Airline stocks got caught in a downdraft on Apr. 17 amid a fresh surge in oil prices. But despite crude's continued ascent, fundamentals appear to be improving for airlines that are highly ranked by Standard & Poor's Equity Research. Many carriers are reporting earnings during mid- to late April -- which, S&P thinks, should provide good purchasing opportunities for select airline stocks.
The Apr. 17 decline in airline stocks came as global economic tensions sent light sweet crude soaring to new levels, surpassing the highs seen immediately after Hurricane Katrina. The May oil contract eclipsed $70 per barrel; the June contract neared $72.
The news appeared to hit S&P's favorite airlines hard. The stock of American Airlines' parent, AMR (AMR), which carries a 5 STARS (strong buy) ranking from S&P, closed 8.8% lower. But the shares regained some ground on Apr. 19 after the company posted a first-quarter loss of 49 cents a share, which was narrower than the Wall Street consensus forecast of a 77-cent loss. AMR ended the quarter with $4.8 billion in cash.
The Street expects Continental Airlines (CAL), also ranked 5 STARS, to report a loss of about 77 cents a share when it releases results on Apr. 20. Continental's shares closed down 10.8% on Apr. 17.
Four other airline stocks ranked 4 STARS by S&P were also bid down on Apr. 17. Alaska Air (ALK) lost 1.6% of its share price. S&P expects the company to report a quarterly loss of 50 cents per share when it releases results on Apr. 20. AirTran Holdings (AAI) closed down 6.1% and will report earnings on Apr. 27; the S&P estimate is for a profit of five cents per share, while the Street expects a seven-cent loss.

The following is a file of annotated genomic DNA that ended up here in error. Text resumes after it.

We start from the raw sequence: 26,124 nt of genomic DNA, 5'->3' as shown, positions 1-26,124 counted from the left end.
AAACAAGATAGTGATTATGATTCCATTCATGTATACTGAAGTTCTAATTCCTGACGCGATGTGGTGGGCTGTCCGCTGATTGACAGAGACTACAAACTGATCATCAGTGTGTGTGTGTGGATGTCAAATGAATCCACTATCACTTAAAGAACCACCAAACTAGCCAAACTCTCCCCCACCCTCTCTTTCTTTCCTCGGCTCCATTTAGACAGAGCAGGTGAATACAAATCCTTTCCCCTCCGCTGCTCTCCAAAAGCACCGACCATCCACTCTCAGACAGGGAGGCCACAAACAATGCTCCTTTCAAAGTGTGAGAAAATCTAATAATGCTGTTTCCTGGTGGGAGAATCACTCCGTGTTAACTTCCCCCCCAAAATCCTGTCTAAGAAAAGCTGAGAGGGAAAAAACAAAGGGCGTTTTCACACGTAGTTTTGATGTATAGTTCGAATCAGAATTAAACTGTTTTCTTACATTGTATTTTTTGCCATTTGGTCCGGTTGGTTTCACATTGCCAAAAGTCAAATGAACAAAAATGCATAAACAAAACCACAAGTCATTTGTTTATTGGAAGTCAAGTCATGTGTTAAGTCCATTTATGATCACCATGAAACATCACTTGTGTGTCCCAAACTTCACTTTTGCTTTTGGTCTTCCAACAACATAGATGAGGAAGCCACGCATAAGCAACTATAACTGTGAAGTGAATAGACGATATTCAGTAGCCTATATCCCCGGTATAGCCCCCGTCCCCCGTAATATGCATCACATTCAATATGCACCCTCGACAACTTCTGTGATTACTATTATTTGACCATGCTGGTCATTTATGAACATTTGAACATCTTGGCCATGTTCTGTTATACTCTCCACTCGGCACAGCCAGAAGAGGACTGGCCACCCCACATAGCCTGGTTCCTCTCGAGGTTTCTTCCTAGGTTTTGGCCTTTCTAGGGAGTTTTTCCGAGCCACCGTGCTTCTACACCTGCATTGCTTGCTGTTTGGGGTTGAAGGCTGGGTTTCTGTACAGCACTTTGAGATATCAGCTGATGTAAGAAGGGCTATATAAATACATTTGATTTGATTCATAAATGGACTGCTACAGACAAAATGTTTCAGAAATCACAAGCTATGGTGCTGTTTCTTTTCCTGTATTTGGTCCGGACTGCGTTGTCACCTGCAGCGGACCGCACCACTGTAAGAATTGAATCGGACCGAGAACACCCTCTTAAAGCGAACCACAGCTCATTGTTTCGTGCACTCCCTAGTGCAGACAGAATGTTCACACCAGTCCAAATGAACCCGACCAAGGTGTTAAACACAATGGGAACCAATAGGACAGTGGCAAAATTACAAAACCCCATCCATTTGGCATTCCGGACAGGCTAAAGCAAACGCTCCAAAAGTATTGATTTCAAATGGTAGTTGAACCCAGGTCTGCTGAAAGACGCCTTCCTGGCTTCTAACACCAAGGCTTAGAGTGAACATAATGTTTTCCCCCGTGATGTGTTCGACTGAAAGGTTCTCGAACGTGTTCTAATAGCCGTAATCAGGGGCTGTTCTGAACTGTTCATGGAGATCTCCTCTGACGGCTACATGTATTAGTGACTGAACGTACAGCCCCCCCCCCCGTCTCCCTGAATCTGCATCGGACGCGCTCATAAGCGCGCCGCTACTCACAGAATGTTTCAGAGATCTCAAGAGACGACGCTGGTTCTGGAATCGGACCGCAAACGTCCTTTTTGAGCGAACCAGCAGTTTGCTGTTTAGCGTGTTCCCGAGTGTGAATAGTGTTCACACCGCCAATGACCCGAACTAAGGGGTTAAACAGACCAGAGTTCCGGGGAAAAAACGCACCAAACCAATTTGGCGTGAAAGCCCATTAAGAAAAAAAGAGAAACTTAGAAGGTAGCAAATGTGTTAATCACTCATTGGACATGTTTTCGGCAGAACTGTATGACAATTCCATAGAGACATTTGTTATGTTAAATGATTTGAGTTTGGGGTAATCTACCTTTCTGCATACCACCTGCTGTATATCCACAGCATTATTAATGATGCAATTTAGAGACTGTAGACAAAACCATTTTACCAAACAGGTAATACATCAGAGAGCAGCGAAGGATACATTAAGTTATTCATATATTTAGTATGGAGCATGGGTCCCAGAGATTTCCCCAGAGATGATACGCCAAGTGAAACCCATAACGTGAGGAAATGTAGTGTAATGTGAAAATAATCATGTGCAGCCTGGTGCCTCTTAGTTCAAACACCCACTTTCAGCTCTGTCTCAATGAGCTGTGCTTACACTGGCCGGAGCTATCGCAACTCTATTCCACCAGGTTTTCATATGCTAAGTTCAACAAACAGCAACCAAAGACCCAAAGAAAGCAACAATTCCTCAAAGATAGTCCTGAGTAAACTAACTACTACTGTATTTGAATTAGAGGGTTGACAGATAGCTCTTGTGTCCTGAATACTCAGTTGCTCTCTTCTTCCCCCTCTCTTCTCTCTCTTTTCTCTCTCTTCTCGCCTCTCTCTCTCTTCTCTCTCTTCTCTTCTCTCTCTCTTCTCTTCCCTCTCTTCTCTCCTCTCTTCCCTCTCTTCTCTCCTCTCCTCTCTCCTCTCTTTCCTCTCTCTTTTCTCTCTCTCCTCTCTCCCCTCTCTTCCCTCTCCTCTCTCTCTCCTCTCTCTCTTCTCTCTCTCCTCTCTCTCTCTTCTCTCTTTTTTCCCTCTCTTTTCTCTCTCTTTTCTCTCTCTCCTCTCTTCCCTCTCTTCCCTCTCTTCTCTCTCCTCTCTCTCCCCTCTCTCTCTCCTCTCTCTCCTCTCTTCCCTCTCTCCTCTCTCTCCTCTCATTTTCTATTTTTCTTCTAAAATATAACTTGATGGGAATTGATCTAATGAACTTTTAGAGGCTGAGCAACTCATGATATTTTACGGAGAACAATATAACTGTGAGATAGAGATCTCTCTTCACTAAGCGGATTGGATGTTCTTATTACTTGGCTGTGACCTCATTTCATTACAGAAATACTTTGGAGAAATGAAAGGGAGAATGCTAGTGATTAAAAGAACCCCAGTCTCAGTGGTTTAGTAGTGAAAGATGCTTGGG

Southwest Airlines (LUV) shares shed 4% on Apr. 17 ahead of the company's planned Apr. 20 earnings announcement; the S&P estimate is for EPS of 12 cents. SkyWest (SKYW), which reports profits in early May, was relatively unscathed in the Apr. 17 rout, losing just 0.73% of its share price. S&P expects SkyWest to earn 62 cents for the quarter.
Jim Corridore, S&P's equity analyst covering the airline industry, is "concerned" over rising oil prices, and notes "a continued rise in energy prices would be a material negative for the stocks, [but] we think fundamentals other than oil prices are improving in airlines." When outlining his positive fundamental outlook for the high-ranking companies he follows, Corridore points to increased passenger loads and rising airfares, as well as efficiency gains and cost cutting.
Higher oil prices might actually drive faster and larger increases in airfares and lead to more aggressive steps to cut capacity, which could aid carriers such as Continental, for example. Corridore says that his forecast "for a rise in airfares reflects likely capacity cuts by competitors, which could allow for an improved pricing environment. We expect the recent trend of steady fare hikes by the carriers to continue in 2006, as airlines look to offset rising oil prices and as passenger travel demand and high load factors should support higher average airfares."
In AMR's case, more passenger traffic and fewer competitors fuel Corridore's positive investment stance on the company. He notes, "We expect average airfares to be helped by improved pricing power, as AMR has been successful in getting fare increases to stick. In addition, we think competitors are likely to cut capacity in 2006, leading to an improved pricing environment." After the company's Apr. 19 earnings release, Corridore is encouraged by the year-over-year improvement in AMR's financial results heading into what he expects to be an exceptionally strong summer travel season.
Although it remains to be seen how long the airlines can continue offsetting the impact of higher fuel prices, S&P thinks some carriers seem better positioned than others to weather oil's climb to ever-higher altitudes.